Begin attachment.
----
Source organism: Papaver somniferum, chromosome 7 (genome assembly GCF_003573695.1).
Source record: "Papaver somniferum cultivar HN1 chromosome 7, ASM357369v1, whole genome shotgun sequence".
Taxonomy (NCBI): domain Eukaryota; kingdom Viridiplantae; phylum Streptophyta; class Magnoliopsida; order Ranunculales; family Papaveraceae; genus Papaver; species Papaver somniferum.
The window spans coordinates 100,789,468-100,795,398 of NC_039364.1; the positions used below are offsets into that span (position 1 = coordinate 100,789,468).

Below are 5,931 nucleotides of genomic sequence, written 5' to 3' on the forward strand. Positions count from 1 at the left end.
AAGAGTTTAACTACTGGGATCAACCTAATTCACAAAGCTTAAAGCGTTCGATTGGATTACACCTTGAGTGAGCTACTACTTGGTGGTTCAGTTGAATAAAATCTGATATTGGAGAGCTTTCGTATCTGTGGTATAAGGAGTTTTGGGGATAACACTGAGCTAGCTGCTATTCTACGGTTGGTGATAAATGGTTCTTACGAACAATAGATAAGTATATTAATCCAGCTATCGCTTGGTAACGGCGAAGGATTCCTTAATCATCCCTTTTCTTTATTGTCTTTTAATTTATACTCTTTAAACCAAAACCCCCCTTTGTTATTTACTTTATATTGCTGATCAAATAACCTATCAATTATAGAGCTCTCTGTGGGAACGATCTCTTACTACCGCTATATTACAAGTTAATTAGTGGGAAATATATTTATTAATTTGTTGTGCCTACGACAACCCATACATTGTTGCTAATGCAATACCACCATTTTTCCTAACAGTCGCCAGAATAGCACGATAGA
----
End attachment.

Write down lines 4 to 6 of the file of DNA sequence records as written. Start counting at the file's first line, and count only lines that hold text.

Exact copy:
The window spans coordinates 100,789,468-100,795,398 of NC_039364.1; the positions used below are offsets into that span (position 1 = coordinate 100,789,468).

Below are 5,931 nucleotides of genomic sequence, written 5' to 3' on the forward strand. Positions count from 1 at the left end.
AAGAGTTTAACTACTGGGATCAACCTAATTCACAAAGCTTAAAGCGTTCGATTGGATTACACCTTGAGTGAGCTACTACTTGGTGGTTCAGTTGAATAAAATCTGATATTGGAGAGCTTTCGTATCTGTGGTATAAGGAGTTTTGGGGATAACACTGAGCTAGCTGCTATTCTACGGTTGGTGATAAATGGTTCTTACGAACAATAGATAAGTATATTAATCCAGCTATCGCTTGGTAACGGCGAAGGATTCCTTAATCATCCCTTTTCTTTATTGTCTTTTAATTTATACTCTTTAAACCAAAACCCCCCTTTGTTATTTACTTTATATTGCTGATCAAATAACCTATCAATTATAGAGCTCTCTGTGGGAACGATCTCTTACTACCGCTATATTACAAGTTAATTAGTGGGAAATATATTTATTAATTTGTTGTGCCTACGACAACCCATACATTGTTGCTAATGCAATACCACCATTTTTCCTAACAGTCGCCAGAATAGCACGATAGA